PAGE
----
kdb+ 3.4: Broadcast Publish

Glen Smith data capture, datablog, kdb, kdb+, TorQ Leave a Comment

kdb+ v3.4 introduces a new broadcast feature that reduces the work done when publishing messages to multiple subscribers.  Whenever a message is sent from one process to another via IPC (Inter Process Communication), the message is serialised before being sent and then deserialised when received.  Under normal IPC, if the same message is sent to multiple processes, it is serialised separately each time.


Message Serialisation

The broadcast function (-25!) allows the message to be serialised once and sent to multiple subscribers.  When passed a two item list of (list of handles; message), it will serialise the message once and send it asynchronously to the handles provided. For the simplest case of one publisher and one subscriber, there shouldn’t be any performance improvement. As the number of subscribers increases, the savings should become more apparent.

-25!(5 6 7i;(`upd;`trade;tradedata))

The schema we will be using here will be the same schema used throughout the analysis.  Each row will be approximately 28 bytes.

q)meta trade
c    | t f a 
-----| -----
time | p    
sym  | s    
price| f    
size | i    
stop | b    
cond | c    
ex   | c


We are going to investigate the difference in CPU time and memory usage between broadcast and normal publishing. We will be increasing the subscriber count whilst keeping the data size and publish interval constant. The two cases we are going to test with:

  1. large bulk updates, sent infrequently. 10,000 rows published at 200ms intervals.
  2. smaller updates, sent frequently. 50 rows published at 50ms intervals.

The difference between the two cases is to highlight the difference between broadcast and normal publishing. The publish interval won’t have much of an effect on the test as there will be no slow subscribers and the publishing duration should not exceed the interval. The range of subscribers these cases will be tested against is: 1 2 4 8 15 30 50 75 100. It is weighted towards the lower end as this will be the more common number of subscribers in typical pub/sub setups.


We launch one feed, one tickerplant and N subscribers. The default kdb+tick library is used with modifications made to the publishing function, .u.pub (this is now available in TorQ). The modifications include overriding .u.pub with the broadcast function as well as immediate flushes which are only required for this test in order to accurately measure time and memory per publication. Every subscriber is subscribed to all of the symbols. The only thing that we care about for the time being is the performance of the publish function and not the latency between publisher and subscriber. The data we are measuring is the elapsed time to publish and amount of space required for publishing. Whilst the ts system command provides time in milliseconds, we are going to record the time difference immediately before and after using timestamps which will allow sub-ms precision. The timestamp difference and memory is recorded, and upserted to a log on disk. Each test will last 5 minutes and will be repeated 3 times across the range of subscribers. To make sure that the measuring times are consistent, the processes are restricted to different cores. As such, the tickerplant will have its own core, whilst the feed and subscriber processes are split amongst three cores.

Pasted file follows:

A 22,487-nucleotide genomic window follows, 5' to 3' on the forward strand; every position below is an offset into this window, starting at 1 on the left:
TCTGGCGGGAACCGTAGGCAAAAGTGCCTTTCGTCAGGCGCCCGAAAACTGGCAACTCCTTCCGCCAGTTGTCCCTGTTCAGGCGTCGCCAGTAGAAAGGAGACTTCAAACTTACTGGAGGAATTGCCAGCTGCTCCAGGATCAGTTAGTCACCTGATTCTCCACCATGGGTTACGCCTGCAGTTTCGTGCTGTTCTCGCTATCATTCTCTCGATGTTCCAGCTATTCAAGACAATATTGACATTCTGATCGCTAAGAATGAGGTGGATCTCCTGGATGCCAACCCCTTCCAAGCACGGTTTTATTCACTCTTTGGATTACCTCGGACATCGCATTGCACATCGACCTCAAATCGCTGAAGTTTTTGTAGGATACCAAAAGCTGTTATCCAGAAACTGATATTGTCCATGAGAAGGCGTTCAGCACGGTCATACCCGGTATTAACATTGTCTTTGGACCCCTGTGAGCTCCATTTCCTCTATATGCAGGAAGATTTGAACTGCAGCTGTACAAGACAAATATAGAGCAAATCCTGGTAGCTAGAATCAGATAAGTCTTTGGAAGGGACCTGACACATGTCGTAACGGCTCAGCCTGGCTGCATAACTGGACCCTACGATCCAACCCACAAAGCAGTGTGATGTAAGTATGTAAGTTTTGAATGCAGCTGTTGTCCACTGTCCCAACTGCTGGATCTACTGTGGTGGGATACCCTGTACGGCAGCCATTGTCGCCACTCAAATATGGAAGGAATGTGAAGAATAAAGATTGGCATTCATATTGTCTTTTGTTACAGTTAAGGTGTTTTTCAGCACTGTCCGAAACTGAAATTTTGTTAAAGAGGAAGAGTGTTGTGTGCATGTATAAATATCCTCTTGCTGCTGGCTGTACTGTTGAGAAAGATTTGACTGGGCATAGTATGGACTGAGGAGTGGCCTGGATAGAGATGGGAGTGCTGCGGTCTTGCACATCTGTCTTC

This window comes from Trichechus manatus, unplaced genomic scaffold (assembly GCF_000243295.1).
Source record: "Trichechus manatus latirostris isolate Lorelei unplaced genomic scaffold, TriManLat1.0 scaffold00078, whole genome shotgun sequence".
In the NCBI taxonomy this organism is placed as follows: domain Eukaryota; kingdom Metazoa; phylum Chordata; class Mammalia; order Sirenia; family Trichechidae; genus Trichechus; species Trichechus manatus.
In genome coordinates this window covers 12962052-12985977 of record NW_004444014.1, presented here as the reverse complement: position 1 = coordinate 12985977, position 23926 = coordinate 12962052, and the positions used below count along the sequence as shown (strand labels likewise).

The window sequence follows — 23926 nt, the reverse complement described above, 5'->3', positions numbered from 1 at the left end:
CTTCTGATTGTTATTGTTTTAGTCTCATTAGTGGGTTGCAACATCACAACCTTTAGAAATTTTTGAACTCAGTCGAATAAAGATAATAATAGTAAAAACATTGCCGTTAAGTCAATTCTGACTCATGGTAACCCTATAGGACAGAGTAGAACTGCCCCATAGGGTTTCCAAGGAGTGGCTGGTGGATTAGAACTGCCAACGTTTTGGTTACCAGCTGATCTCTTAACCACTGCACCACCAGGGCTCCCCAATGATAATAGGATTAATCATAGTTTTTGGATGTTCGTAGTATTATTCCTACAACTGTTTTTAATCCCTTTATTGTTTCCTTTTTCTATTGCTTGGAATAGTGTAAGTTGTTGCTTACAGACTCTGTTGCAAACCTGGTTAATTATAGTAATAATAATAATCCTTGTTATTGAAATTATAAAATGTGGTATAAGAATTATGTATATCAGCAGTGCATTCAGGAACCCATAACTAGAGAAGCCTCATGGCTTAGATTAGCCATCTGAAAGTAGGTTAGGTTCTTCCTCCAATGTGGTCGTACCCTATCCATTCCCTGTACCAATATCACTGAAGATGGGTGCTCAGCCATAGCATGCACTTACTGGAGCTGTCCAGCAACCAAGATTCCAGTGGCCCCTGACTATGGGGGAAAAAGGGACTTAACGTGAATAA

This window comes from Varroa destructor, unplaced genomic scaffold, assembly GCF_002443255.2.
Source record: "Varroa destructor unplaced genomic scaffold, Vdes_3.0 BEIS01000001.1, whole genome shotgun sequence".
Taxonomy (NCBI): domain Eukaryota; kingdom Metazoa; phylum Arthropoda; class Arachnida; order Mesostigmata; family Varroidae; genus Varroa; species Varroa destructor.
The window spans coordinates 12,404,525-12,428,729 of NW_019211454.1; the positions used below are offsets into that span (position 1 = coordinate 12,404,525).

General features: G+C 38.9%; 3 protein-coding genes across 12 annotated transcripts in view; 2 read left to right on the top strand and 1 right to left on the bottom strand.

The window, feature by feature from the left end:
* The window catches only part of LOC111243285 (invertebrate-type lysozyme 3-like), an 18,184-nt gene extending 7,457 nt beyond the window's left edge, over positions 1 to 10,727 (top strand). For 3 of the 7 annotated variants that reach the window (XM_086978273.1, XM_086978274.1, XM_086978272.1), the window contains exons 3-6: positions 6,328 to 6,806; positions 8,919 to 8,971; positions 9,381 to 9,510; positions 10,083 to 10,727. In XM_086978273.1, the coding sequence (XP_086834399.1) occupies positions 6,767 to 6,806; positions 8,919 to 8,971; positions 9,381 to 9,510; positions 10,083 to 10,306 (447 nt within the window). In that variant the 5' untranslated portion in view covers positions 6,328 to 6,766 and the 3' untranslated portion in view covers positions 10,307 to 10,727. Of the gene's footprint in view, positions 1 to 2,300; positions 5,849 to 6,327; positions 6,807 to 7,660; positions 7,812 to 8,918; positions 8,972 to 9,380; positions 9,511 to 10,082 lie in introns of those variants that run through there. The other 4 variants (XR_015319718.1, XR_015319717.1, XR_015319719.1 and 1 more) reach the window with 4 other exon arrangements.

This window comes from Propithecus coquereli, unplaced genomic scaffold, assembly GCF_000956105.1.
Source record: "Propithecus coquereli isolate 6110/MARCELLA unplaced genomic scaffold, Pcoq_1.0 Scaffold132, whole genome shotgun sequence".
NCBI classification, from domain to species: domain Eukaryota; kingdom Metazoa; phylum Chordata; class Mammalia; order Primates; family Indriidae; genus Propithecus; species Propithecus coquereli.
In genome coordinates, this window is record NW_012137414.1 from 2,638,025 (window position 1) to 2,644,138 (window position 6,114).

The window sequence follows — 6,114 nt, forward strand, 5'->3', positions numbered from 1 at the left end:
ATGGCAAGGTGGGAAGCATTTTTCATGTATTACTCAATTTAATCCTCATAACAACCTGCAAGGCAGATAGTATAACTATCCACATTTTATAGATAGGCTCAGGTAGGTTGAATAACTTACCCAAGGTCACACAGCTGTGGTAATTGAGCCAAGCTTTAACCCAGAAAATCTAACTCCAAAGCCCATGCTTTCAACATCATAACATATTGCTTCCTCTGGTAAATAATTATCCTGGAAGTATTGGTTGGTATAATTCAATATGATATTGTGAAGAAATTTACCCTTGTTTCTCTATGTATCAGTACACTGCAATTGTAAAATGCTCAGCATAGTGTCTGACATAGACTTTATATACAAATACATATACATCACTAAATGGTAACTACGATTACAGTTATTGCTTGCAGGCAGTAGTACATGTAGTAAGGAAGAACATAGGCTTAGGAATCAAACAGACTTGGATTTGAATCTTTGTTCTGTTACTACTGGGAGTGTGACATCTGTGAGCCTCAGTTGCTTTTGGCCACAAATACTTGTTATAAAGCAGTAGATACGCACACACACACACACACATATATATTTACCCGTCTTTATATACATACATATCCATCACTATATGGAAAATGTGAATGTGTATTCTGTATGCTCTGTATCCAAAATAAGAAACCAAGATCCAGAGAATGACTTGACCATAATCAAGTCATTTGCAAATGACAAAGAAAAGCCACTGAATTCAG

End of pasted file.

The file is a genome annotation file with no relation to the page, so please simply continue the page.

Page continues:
All tests were run on the incredibly fast AMD FX-7500 Radeon R7 2.1GHz processor which comes with the general issue AquaQ laptop, running Linux, kdb+ l32 3.4 2016.08.04.  The results are likely quite hardware dependent and could be improved with tuning, so please test independently on your setup!


The results were parsed from the log files created during testing. Once they were parsed, the average time and memory usage were calculated and then exported to csv. From these csv files plots were created using gnuplot.

Publish Time for 10k Records

Figure 1: Publish Time for 10k Records

Publish time for 50 rows

Figure 2: Publish Time for 50 Records



By plotting the publishing time against a large number of subscribers, the difference in publishing time was exaggerated and we can see a clear trend.  In both cases publishing was marginally faster than broadcast for one subscriber, but slower for all other subscriber counts.  Even with broadcast publishing though adding subscribers is not “free”- some additional time is still required per subscriber.  This is likely the time taken to write the data to the socket to be sent to the client.  When larger datasets are published the improvement achieved by broadcast increases.


The memory results showed that both broadcast and standard publish used constant memory irrespective of the number of subscribers (the graphs were pretty boring and therefore not shown!).  This may not be the case if using a standard, unmodified u.q from kdb+tick as the data for each subscriber may be serialised and queued before all being flushed.


Broadcast would be recommended when there is more than one subscriber receiving the same dataset, and especially if the datasets being transmitted are large.  A common example of this would be a standard kdb+ data capture set up (such as TorQ) where there are multiple subscribers to the tickerplant which receive full table subscriptions.  Examples of these processes in a standard set up are the RDB, the WDB (writing database), Chained Tickerplants and Real Time Engines for streaming calculations.

Broadcast publish is a very useful addition to the kdb+ arsenal!

Glen Smithkdb+ 3.4: Broadcast Publish

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